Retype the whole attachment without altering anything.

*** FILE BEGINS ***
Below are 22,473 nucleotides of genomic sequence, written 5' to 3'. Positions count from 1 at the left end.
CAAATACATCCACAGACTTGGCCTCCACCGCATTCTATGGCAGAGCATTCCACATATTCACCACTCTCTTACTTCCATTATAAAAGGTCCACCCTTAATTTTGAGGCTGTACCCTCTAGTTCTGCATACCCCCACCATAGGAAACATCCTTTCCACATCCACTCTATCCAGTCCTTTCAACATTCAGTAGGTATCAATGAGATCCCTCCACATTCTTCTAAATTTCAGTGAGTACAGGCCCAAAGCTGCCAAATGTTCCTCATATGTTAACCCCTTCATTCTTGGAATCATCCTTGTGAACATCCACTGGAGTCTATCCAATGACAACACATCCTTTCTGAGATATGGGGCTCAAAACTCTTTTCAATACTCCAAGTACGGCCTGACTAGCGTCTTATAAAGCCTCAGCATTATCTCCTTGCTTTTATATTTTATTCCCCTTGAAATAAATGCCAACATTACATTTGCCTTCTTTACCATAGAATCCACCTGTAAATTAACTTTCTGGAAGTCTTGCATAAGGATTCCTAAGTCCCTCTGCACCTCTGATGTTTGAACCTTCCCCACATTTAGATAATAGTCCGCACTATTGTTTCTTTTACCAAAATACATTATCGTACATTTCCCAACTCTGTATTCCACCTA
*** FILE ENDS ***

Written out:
Below are 22,473 nucleotides of genomic sequence, written 5' to 3'. Positions count from 1 at the left end.
CAAATACATCCACAGACTTGGCCTCCACCGCATTCTATGGCAGAGCATTCCACATATTCACCACTCTCTTACTTCCATTATAAAAGGTCCACCCTTAATTTTGAGGCTGTACCCTCTAGTTCTGCATACCCCCACCATAGGAAACATCCTTTCCACATCCACTCTATCCAGTCCTTTCAACATTCAGTAGGTATCAATGAGATCCCTCCACATTCTTCTAAATTTCAGTGAGTACAGGCCCAAAGCTGCCAAATGTTCCTCATATGTTAACCCCTTCATTCTTGGAATCATCCTTGTGAACATCCACTGGAGTCTATCCAATGACAACACATCCTTTCTGAGATATGGGGCTCAAAACTCTTTTCAATACTCCAAGTACGGCCTGACTAGCGTCTTATAAAGCCTCAGCATTATCTCCTTGCTTTTATATTTTATTCCCCTTGAAATAAATGCCAACATTACATTTGCCTTCTTTACCATAGAATCCACCTGTAAATTAACTTTCTGGAAGTCTTGCATAAGGATTCCTAAGTCCCTCTGCACCTCTGATGTTTGAACCTTCCCCACATTTAGATAATAGTCCGCACTATTGTTTCTTTTACCAAAATACATTATCGTACATTTCCCAACTCTGTATTCCACCTA